Here’s an interesting exercise that I was asked to do recently. Grab a piece of paper and spend five minutes writing down everything that comes to mind when you think of a black cab.
You might have things on your list like comfort, more space, iconic, safe.
Now divide these things into categories according to whether they’re features of the cab or an emotional connection with it. If I categorise my list, it would look like this:
- comfort – emotional
- more space – feature
- iconic – emotion
- safe – emotion
Now take a look at the features on your list and consider whether they really are features, or if there’s a deeper emotional connection. For example, I’ve said the cab has more space when compared to a bus or the tube. But, emotions-wise, the extra space makes me relaxed and very happy that I don’t have to spend my journey pressed into someone else’s smelly armpit.
You can substitute ‘black cab’ for any aspect of your product or service. The point is taking the time to pull out the benefits that help clients and customers make an emotional connection to a product or service, instead of pushing a features-led pitch.
People buy based on their emotions
As a rule, if you feel something you do something. Make me angry and I’ll probably vent on Twitter. Make me fall in love with a gorgeous pair of glittery shoes and I’ll buy them. So when you’re writing about your product or service, you need to make the reader feel something.
I was recently reading Contagious by Jonah Berger, a fabulous book about how to give your content the best chance of going viral.
In one of the chapters, it talks about emotion. Specifically, if you want people to share your content, you have to induce a ‘high-arousal’ emotion, such as excitement, awe, amusement, anger, anxiety – anything that gets their blood pumping and gives them butterflies in their tummy.
So, if you want to achieve extensive brand awareness, you have to drop the features-led copy, and instead, opt for something more engaging that hooks people in, and compels them to share it with others.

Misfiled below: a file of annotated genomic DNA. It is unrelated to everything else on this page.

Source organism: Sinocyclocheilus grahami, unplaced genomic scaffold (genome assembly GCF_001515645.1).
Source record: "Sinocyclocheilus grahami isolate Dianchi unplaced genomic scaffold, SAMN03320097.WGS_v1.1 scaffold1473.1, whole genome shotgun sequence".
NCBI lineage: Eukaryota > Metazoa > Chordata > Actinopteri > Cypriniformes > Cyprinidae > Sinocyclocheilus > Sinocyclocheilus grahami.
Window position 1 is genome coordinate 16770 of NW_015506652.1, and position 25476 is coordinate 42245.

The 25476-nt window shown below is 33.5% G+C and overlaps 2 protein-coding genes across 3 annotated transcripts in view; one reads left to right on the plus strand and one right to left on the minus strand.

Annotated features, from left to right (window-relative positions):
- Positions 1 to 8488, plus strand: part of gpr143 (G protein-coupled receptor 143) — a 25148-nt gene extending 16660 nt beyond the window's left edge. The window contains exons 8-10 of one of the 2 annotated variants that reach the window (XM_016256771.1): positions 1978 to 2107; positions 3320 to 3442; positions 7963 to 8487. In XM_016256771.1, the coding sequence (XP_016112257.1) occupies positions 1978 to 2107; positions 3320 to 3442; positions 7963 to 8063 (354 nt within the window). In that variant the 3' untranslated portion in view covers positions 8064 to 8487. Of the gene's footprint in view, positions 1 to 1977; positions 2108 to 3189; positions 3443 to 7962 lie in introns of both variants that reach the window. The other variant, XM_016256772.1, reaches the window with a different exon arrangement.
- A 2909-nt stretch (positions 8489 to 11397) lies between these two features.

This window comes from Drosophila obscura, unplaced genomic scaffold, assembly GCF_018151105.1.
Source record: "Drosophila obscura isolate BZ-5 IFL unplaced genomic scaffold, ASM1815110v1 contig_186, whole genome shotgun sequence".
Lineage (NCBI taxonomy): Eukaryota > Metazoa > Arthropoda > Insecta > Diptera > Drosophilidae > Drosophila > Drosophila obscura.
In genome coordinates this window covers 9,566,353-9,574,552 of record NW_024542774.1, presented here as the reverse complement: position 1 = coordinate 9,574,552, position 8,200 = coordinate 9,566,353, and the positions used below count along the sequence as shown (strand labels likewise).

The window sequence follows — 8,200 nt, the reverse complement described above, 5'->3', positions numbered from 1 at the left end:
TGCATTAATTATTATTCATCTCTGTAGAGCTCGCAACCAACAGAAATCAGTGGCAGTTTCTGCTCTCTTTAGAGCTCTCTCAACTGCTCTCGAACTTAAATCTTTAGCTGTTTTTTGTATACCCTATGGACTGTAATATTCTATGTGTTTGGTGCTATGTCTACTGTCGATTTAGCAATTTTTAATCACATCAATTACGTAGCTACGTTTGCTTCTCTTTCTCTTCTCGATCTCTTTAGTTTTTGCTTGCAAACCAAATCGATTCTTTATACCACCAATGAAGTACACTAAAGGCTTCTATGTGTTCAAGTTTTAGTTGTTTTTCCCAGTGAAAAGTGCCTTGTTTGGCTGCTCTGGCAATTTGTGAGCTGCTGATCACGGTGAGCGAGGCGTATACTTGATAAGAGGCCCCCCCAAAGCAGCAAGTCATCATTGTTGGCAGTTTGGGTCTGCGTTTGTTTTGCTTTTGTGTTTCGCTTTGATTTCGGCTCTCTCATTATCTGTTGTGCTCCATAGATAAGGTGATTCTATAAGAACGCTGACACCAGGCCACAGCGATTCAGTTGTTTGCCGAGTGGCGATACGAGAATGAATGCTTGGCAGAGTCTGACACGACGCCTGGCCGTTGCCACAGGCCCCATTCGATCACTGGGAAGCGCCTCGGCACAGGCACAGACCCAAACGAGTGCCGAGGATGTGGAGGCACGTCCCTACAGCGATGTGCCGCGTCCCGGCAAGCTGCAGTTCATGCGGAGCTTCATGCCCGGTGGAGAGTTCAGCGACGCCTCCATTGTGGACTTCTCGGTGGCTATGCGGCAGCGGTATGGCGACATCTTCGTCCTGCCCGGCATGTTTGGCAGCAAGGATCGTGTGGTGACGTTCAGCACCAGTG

Don’t be a ‘me-too’
“We’re a trusted partner.”
“Our experienced consultants.”
“A first-class service.”
“Working as part of your team.”
Any of those sound familiar? I often have a feeling of déjà vu when I read phrases like these, and it’s because, after a while, it sounds like everyone’s started speaking the same (dull) language.
They all pump out the same jargon and technobabble thinking it makes them sound authoritative, different, or even unique. But, in reality, adopting this corporate façade only makes you sound exactly like everyone else.
People buy from people
I know, I know, you’ve heard it a million times before, but who would you rather buy from:
“At Black Cabs Ltd, we offer a first-class service that gets you from point A to point B.”
“Take an iconic London black cab and Dave will show you the sights in comfort as you make your way to the West End.”
Be human. Be honest. Just be you.
Practising what I preach
When I started freelancing five years ago, I went under the name ‘Copy & Cupcakes’. I put up this corporate shop front, adopting an authoritative tone and style – but it just wasn’t me.
So after having my second son Oscar, I returned to work as Alice Hollis. I told people my story, shared my experience and stopped treating people as clients.
The way I see it, if people want to work with me, it’s me they want; if they wanted corporate, they’d go and find a suitable agency.